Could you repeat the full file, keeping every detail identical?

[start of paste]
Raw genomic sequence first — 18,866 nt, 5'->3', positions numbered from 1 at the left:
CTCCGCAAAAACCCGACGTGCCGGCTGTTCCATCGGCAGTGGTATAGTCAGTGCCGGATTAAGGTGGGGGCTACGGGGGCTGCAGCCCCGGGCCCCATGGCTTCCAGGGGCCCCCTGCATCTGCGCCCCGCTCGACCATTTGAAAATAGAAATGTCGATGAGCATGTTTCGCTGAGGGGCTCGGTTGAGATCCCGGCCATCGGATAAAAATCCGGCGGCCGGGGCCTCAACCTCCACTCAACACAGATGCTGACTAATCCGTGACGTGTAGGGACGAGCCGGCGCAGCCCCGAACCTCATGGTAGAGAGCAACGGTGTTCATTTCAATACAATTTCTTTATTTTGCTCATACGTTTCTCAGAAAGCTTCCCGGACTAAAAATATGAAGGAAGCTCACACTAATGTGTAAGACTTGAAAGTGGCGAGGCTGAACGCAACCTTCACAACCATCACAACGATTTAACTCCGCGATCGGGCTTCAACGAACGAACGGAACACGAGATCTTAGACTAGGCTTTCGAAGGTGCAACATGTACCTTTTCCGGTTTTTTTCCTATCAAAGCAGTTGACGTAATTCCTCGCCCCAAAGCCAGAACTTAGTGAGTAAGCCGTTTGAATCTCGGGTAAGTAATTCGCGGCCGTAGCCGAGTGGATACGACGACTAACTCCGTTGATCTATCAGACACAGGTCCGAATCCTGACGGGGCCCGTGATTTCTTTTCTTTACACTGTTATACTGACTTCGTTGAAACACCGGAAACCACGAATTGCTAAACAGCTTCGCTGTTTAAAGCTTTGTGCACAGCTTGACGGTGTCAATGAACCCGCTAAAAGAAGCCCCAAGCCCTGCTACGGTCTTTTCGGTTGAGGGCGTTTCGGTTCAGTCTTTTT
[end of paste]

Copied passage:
Raw genomic sequence first — 18,866 nt, 5'->3', positions numbered from 1 at the left:
CTCCGCAAAAACCCGACGTGCCGGCTGTTCCATCGGCAGTGGTATAGTCAGTGCCGGATTAAGGTGGGGGCTACGGGGGCTGCAGCCCCGGGCCCCATGGCTTCCAGGGGCCCCCTGCATCTGCGCCCCGCTCGACCATTTGAAAATAGAAATGTCGATGAGCATGTTTCGCTGAGGGGCTCGGTTGAGATCCCGGCCATCGGATAAAAATCCGGCGGCCGGGGCCTCAACCTCCACTCAACACAGATGCTGACTAATCCGTGACGTGTAGGGACGAGCCGGCGCAGCCCCGAACCTCATGGTAGAGAGCAACGGTGTTCATTTCAATACAATTTCTTTATTTTGCTCATACGTTTCTCAGAAAGCTTCCCGGACTAAAAATATGAAGGAAGCTCACACTAATGTGTAAGACTTGAAAGTGGCGAGGCTGAACGCAACCTTCACAACCATCACAACGATTTAACTCCGCGATCGGGCTTCAACGAACGAACGGAACACGAGATCTTAGACTAGGCTTTCGAAGGTGCAACATGTACCTTTTCCGGTTTTTTTCCTATCAAAGCAGTTGACGTAATTCCTCGCCCCAAAGCCAGAACTTAGTGAGTAAGCCGTTTGAATCTCGGGTAAGTAATTCGCGGCCGTAGCCGAGTGGATACGACGACTAACTCCGTTGATCTATCAGACACAGGTCCGAATCCTGACGGGGCCCGTGATTTCTTTTCTTTACACTGTTATACTGACTTCGTTGAAACACCGGAAACCACGAATTGCTAAACAGCTTCGCTGTTTAAAGCTTTGTGCACAGCTTGACGGTGTCAATGAACCCGCTAAAAGAAGCCCCAAGCCCTGCTACGGTCTTTTCGGTTGAGGGCGTTTCGGTTCAGTCTTTTT